Trello

Good project management is the key to successfully shipping a game on time without any major bugs. The problem is that so many teams don’t bother with it. Our team fell into the same trap in our first game – Once Upon a Runner – but it wasn’t for lack of trying. We tried a couple different programs like Asana and Jira but none of the team members used it citing it to be unnecessary and not relevant to their tasks. We let it slide – a bad decision on our part – and ultimately the project itself slid into slow decline. Without goals and deadlines, our team slowly stopped working on the project. Eventually there was no progress on the game and less people started showing up for the weekly meetings. Eventually our team fell apart until there was only myself, Ray and Chris left on the team. Without more people there was no way we could finish the game and with 80 percent of it completed and 1.5 years invested into it, we had to get it shipped if only for peace of mind. We brought on a couple other programmers and I did some research into different project management tools. Thus began my love affair with Trello.

 

Enter Trello

While I can’t pinpoint exactly what the issue was with Jira and Asana, my guess is that it looked too complicated even if it wasn’t actually that hard to use. With Jira, you needed to download it to your computer, something our team members didn’t want to do. For Asana, there were too many fields for them to fill out. They needed to track the amount of time they had spent on a project and write in what they accomplished for that week. It all was too much of a hassle. When I introduced Trello to the team, they jumped on board almost immediately. It has a super simple layout and it’s pretty intuitive to use. Best of all, it doesn’t require a lot of time on their part. I think the other big reason people immediately jumped into Trello was because I handled creating all of the tasks. There was very minimal work they needed to put into the board. All the literally had to do was check off a task and move it over to the Done column when they completed something. And since it is completely web based there was no additional software they needed to install. I can share the boards with as many people as I want and can see the progress of certain cards as team members check off items in the list. And, of course, I can organize the team by assigning tasks to people, adding deadlines and adding comments on the card if they or I have any questions.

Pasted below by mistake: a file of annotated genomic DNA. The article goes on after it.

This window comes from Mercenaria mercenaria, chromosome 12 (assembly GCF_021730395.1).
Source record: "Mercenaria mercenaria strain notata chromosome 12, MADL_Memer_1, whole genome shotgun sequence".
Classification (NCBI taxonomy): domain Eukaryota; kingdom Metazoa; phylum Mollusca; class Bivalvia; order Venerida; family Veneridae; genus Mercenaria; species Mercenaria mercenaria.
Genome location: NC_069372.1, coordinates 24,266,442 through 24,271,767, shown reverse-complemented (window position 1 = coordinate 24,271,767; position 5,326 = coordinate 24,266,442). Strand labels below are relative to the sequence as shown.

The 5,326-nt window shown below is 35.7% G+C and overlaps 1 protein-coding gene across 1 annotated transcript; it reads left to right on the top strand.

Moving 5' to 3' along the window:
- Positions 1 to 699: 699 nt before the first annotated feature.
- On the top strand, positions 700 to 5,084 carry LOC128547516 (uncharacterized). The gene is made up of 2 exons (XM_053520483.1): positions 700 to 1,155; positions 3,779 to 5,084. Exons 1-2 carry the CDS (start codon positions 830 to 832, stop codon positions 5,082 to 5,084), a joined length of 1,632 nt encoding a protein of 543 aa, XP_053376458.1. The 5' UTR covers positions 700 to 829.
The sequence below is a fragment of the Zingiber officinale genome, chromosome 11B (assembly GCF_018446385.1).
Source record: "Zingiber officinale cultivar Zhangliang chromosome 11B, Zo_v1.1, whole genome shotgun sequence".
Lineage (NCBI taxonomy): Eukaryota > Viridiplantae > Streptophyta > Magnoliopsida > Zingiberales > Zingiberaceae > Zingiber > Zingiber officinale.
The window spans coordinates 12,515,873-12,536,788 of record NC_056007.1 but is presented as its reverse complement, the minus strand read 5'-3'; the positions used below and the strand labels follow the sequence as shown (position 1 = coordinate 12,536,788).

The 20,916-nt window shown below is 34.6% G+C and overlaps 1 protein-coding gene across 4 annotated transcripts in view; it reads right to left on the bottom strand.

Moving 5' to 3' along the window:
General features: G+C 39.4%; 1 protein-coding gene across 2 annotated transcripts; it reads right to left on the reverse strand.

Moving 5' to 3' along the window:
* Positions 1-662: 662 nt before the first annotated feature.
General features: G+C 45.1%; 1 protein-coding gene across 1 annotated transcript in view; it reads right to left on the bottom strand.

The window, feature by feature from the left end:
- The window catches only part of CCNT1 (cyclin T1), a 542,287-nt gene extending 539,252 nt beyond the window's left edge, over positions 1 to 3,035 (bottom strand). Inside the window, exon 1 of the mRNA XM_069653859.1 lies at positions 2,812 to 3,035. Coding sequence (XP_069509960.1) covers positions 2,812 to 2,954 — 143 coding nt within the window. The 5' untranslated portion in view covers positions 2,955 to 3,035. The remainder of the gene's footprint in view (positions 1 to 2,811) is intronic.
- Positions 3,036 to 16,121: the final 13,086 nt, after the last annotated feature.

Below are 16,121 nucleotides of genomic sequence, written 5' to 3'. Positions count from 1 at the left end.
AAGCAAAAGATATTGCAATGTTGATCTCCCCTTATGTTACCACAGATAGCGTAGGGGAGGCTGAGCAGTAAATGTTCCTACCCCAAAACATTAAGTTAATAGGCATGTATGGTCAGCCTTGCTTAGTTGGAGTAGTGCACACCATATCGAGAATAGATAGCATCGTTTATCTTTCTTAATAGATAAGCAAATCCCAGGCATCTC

There are some limitations with Trello of course. There is now way for you to view the entire project as a whole. Sure, you can visually see how many tasks have been completed on each board, but there’s no chart or percentage that tells you how far along you are with every task without clicking into the boards. This makes it less than ideal for larger teams. But as a small development company, it works just fine so far. Trello coupled with weekly meetings and daily Facebook catch-up chats keeps the group up-to-date on what all of the members are doing and keeps us accountable for the work we produce every day.

While this might sound like an advertisement, we’re in no way affilitated with Trello. We just really love their product, especially since it helped us release our first game and now keeps us on track with our second game. If you happen to have project management issues and other tools haven’t worked, give Trello a try. It’s kept us organized and, best of all, it’s free!